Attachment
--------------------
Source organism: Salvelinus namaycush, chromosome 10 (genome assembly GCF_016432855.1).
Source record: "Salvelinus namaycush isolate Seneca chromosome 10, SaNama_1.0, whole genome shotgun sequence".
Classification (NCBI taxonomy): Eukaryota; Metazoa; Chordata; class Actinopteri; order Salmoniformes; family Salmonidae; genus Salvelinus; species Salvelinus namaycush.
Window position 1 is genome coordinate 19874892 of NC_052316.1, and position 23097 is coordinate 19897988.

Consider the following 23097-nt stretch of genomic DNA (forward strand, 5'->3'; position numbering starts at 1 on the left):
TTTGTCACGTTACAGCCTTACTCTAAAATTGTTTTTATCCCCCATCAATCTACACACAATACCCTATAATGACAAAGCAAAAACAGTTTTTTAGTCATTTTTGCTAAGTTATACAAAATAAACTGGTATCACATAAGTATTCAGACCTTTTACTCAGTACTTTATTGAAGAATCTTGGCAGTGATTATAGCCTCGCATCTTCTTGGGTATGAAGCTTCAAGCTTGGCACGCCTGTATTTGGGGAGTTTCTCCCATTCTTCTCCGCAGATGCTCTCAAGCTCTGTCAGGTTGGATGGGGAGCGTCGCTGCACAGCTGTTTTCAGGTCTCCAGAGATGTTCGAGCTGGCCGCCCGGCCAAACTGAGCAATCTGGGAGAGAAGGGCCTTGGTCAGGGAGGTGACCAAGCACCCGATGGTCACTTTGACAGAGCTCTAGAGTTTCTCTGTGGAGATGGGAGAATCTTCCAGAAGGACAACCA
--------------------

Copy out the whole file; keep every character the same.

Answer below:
Source organism: Salvelinus namaycush, chromosome 10 (genome assembly GCF_016432855.1).
Source record: "Salvelinus namaycush isolate Seneca chromosome 10, SaNama_1.0, whole genome shotgun sequence".
Classification (NCBI taxonomy): Eukaryota; Metazoa; Chordata; class Actinopteri; order Salmoniformes; family Salmonidae; genus Salvelinus; species Salvelinus namaycush.
Window position 1 is genome coordinate 19874892 of NC_052316.1, and position 23097 is coordinate 19897988.

Consider the following 23097-nt stretch of genomic DNA (forward strand, 5'->3'; position numbering starts at 1 on the left):
TTTGTCACGTTACAGCCTTACTCTAAAATTGTTTTTATCCCCCATCAATCTACACACAATACCCTATAATGACAAAGCAAAAACAGTTTTTTAGTCATTTTTGCTAAGTTATACAAAATAAACTGGTATCACATAAGTATTCAGACCTTTTACTCAGTACTTTATTGAAGAATCTTGGCAGTGATTATAGCCTCGCATCTTCTTGGGTATGAAGCTTCAAGCTTGGCACGCCTGTATTTGGGGAGTTTCTCCCATTCTTCTCCGCAGATGCTCTCAAGCTCTGTCAGGTTGGATGGGGAGCGTCGCTGCACAGCTGTTTTCAGGTCTCCAGAGATGTTCGAGCTGGCCGCCCGGCCAAACTGAGCAATCTGGGAGAGAAGGGCCTTGGTCAGGGAGGTGACCAAGCACCCGATGGTCACTTTGACAGAGCTCTAGAGTTTCTCTGTGGAGATGGGAGAATCTTCCAGAAGGACAACCA